Myanmar junta shifts Suu Kyi trial to prison venue; no explanation given

Myanmar's State Counsellor Aung San Suu Kyi attends the joint news conference of the Japan-Mekong Summit Meeting at the Akasaka Palace State Guest House in Tokyo, Japan October 9, 2018.
PHOTO: Reuters

Myanmar's military rulers have without explanation ordered all legal proceedings against deposed leader Aung San Suu Kyi to be moved from a courtroom to a prison, a source familiar with her cases said on Wednesday (June 22).

Nobel laureate Suu Kyi, who turned 77 on Sunday, has been charged with at least 20 criminal offences since she was toppled in a coup early last year, including multiple counts of corruption.

Junta leader Min Aung Hlaing has allowed Suu Kyi to remain in detention at an undisclosed location in the capital Naypyitaw, despite convictions for incitement and several minor offences. Suu Kyi denies all charges.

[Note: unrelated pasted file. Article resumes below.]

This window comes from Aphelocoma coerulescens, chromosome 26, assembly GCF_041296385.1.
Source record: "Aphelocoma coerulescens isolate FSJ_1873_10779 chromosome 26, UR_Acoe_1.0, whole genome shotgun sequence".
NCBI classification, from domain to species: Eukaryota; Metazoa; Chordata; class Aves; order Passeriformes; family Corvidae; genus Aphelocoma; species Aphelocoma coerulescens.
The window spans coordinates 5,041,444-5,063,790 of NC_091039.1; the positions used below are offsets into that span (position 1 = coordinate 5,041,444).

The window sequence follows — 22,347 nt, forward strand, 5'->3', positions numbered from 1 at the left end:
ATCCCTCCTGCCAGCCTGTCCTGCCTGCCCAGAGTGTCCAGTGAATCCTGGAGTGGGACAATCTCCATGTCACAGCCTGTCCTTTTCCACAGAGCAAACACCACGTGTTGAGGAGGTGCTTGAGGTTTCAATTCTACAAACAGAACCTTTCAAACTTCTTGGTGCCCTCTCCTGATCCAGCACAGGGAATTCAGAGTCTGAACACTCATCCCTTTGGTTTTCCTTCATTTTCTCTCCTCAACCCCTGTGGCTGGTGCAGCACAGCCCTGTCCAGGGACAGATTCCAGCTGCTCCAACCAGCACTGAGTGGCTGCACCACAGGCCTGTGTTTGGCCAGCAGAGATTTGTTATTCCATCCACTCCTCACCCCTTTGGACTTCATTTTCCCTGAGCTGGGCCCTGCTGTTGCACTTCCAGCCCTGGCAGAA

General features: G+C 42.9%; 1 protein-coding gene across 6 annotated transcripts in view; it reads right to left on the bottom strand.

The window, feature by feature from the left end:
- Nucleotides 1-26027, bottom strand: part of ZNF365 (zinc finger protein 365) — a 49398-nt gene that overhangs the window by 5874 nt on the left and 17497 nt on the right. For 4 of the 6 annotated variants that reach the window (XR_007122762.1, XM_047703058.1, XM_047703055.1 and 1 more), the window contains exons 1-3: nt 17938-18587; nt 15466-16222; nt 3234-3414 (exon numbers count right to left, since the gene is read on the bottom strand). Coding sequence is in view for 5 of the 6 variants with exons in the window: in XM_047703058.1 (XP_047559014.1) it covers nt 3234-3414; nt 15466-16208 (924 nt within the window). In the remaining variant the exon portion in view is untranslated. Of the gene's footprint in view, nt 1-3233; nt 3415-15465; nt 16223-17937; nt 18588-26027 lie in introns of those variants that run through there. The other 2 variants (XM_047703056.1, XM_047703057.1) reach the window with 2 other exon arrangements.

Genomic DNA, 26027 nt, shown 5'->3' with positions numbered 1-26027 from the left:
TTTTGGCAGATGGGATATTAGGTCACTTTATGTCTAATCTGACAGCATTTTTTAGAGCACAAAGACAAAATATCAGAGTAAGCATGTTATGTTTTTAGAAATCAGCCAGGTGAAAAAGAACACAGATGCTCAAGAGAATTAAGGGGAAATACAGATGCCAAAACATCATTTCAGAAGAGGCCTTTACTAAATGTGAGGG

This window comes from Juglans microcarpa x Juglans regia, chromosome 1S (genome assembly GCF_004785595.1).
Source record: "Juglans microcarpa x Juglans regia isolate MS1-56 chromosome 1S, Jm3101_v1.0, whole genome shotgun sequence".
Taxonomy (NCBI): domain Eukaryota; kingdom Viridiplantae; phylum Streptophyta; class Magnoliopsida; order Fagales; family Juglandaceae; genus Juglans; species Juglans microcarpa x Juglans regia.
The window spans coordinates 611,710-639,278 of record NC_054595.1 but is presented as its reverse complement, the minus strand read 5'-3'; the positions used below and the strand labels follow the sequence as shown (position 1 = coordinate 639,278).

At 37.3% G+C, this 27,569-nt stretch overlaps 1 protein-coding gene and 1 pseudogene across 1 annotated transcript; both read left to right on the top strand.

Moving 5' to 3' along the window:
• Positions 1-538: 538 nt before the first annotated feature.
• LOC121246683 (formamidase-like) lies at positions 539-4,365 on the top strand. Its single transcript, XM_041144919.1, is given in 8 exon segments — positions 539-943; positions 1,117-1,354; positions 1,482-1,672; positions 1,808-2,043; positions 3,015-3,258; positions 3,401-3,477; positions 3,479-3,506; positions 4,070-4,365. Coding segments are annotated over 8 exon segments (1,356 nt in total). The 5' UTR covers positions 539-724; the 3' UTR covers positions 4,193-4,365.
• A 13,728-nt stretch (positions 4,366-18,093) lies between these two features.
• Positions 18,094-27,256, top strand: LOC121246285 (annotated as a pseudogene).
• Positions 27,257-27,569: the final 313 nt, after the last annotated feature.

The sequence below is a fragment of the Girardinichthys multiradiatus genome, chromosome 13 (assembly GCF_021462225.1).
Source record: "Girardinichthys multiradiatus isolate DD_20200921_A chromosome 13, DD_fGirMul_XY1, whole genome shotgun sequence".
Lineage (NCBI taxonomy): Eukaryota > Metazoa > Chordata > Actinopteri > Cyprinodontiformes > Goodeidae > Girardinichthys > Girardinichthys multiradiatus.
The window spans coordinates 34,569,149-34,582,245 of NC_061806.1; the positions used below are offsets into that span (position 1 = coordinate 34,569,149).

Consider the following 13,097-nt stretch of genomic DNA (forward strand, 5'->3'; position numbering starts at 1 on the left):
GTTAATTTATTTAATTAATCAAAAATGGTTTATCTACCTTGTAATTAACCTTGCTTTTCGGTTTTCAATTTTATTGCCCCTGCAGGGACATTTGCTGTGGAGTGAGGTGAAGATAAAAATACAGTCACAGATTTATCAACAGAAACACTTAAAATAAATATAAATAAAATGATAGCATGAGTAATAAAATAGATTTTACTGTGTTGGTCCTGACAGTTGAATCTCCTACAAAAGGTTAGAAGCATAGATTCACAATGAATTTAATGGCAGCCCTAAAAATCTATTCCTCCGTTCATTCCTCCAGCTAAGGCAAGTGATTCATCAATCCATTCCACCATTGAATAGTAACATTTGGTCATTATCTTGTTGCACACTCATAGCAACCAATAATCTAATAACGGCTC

The source, who declined to be identified due to sensitivities over the trial, said hearings would be shifted to a new special court in Naypyitaw's prison.

"It is declared by the judge that a new building for the court is complete," the source added.

The ruling military council could not immediately be reached for comment.

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Suu Kyi's marathon court proceedings take place behind closed doors with only limited information reported by state media. A gag order has been imposed on her lawyers, whose only access to her is on trial days.

It is not clear how much Suu Kyi knows of the crisis in her country, which has been in chaos since the coup, with the military struggling to consolidate power and facing increasing resistance from militia groups.

Western countries have called the convictions a sham and demanded her release. The military says she is being given due process by an independent judiciary.